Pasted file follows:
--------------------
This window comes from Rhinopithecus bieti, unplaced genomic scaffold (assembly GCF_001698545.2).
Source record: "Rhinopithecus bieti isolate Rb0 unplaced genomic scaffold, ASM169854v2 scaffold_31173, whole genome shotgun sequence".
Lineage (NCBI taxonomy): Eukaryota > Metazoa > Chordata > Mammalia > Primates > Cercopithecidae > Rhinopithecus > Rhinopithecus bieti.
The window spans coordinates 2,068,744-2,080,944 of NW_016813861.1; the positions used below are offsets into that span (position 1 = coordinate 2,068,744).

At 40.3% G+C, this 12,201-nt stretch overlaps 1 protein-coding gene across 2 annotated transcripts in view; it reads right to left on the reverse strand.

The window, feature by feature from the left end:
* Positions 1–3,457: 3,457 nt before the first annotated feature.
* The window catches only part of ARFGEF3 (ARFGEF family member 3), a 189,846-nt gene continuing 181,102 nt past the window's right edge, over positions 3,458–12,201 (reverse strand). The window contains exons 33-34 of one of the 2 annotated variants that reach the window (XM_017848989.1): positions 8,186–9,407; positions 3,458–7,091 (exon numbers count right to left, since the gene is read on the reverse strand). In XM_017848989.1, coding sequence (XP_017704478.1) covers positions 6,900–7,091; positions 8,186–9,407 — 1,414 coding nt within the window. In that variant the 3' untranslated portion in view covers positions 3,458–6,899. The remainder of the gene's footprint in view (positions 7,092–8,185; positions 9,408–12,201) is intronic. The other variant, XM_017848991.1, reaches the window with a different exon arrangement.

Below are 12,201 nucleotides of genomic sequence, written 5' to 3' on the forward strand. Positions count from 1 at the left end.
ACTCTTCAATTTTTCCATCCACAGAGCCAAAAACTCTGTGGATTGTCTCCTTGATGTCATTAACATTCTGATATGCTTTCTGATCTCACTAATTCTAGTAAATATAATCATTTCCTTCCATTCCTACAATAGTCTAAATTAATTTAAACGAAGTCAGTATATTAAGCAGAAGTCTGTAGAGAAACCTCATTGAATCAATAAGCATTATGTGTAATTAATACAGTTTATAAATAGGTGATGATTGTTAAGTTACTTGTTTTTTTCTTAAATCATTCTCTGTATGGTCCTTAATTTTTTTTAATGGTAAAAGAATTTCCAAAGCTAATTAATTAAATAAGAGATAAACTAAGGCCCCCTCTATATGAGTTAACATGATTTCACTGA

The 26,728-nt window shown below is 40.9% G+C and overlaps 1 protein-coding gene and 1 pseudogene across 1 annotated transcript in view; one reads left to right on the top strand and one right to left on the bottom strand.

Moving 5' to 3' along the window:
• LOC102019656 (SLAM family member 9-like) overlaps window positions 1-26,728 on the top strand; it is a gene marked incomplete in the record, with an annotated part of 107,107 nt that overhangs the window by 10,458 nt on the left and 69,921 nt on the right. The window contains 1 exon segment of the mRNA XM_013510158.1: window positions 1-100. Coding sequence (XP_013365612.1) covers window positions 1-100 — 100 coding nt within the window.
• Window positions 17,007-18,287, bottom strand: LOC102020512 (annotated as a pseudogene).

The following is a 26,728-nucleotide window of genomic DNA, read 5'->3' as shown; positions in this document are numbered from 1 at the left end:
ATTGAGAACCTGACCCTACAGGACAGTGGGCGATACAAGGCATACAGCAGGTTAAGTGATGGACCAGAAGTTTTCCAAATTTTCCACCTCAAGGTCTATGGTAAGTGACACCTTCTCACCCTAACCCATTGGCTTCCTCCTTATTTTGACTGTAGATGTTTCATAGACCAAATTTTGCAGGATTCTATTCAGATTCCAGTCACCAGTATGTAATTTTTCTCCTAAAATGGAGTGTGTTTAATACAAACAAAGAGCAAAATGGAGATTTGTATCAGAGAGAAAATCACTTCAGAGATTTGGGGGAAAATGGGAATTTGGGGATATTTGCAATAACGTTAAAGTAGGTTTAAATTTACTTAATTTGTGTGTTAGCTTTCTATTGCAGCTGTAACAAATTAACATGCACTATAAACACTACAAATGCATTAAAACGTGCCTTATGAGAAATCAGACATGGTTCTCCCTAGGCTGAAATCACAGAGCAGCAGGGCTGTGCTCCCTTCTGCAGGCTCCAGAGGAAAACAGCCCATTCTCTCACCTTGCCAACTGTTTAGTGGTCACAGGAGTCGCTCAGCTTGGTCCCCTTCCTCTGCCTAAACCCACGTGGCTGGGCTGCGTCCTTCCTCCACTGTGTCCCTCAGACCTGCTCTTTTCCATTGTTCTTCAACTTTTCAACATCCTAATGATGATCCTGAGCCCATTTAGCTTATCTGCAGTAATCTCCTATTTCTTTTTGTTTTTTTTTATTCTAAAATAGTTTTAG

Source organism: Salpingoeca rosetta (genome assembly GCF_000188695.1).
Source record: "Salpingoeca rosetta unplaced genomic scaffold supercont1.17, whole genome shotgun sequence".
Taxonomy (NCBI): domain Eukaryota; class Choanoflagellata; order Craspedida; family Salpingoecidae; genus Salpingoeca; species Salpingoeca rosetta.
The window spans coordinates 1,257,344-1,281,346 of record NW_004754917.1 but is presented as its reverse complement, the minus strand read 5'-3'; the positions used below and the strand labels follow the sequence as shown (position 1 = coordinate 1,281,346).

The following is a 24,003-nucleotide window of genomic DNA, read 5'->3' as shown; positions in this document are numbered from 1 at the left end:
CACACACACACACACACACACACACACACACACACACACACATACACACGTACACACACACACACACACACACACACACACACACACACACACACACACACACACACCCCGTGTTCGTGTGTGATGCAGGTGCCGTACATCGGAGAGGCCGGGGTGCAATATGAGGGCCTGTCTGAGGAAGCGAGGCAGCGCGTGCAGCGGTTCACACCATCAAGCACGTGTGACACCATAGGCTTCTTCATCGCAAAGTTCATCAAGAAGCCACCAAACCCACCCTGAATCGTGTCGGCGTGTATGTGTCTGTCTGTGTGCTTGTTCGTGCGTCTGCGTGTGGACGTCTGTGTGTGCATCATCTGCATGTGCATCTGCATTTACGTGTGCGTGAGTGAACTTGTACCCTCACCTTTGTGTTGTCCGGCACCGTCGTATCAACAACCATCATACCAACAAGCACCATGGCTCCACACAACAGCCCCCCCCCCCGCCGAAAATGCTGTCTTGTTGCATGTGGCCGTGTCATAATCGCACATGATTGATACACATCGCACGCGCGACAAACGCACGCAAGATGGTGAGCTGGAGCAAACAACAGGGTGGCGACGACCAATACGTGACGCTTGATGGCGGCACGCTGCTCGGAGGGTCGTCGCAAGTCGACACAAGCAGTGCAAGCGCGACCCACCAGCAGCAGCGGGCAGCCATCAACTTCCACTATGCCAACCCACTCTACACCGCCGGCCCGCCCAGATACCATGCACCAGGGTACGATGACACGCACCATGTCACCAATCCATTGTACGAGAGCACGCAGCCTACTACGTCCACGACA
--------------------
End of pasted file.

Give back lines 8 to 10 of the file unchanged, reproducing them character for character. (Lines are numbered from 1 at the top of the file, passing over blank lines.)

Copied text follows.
* The window catches only part of ARFGEF3 (ARFGEF family member 3), a 189,846-nt gene continuing 181,102 nt past the window's right edge, over positions 3,458–12,201 (reverse strand). The window contains exons 33-34 of one of the 2 annotated variants that reach the window (XM_017848989.1): positions 8,186–9,407; positions 3,458–7,091 (exon numbers count right to left, since the gene is read on the reverse strand). In XM_017848989.1, coding sequence (XP_017704478.1) covers positions 6,900–7,091; positions 8,186–9,407 — 1,414 coding nt within the window. In that variant the 3' untranslated portion in view covers positions 3,458–6,899. The remainder of the gene's footprint in view (positions 7,092–8,185; positions 9,408–12,201) is intronic. The other variant, XM_017848991.1, reaches the window with a different exon arrangement.

Below are 12,201 nucleotides of genomic sequence, written 5' to 3' on the forward strand. Positions count from 1 at the left end.
ACTCTTCAATTTTTCCATCCACAGAGCCAAAAACTCTGTGGATTGTCTCCTTGATGTCATTAACATTCTGATATGCTTTCTGATCTCACTAATTCTAGTAAATATAATCATTTCCTTCCATTCCTACAATAGTCTAAATTAATTTAAACGAAGTCAGTATATTAAGCAGAAGTCTGTAGAGAAACCTCATTGAATCAATAAGCATTATGTGTAATTAATACAGTTTATAAATAGGTGATGATTGTTAAGTTACTTGTTTTTTTCTTAAATCATTCTCTGTATGGTCCTTAATTTTTTTTAATGGTAAAAGAATTTCCAAAGCTAATTAATTAAATAAGAGATAAACTAAGGCCCCCTCTATATGAGTTAACATGATTTCACTGA